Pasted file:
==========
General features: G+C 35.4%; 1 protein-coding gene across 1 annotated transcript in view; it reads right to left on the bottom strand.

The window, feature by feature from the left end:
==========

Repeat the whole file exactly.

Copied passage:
General features: G+C 35.4%; 1 protein-coding gene across 1 annotated transcript in view; it reads right to left on the bottom strand.

The window, feature by feature from the left end: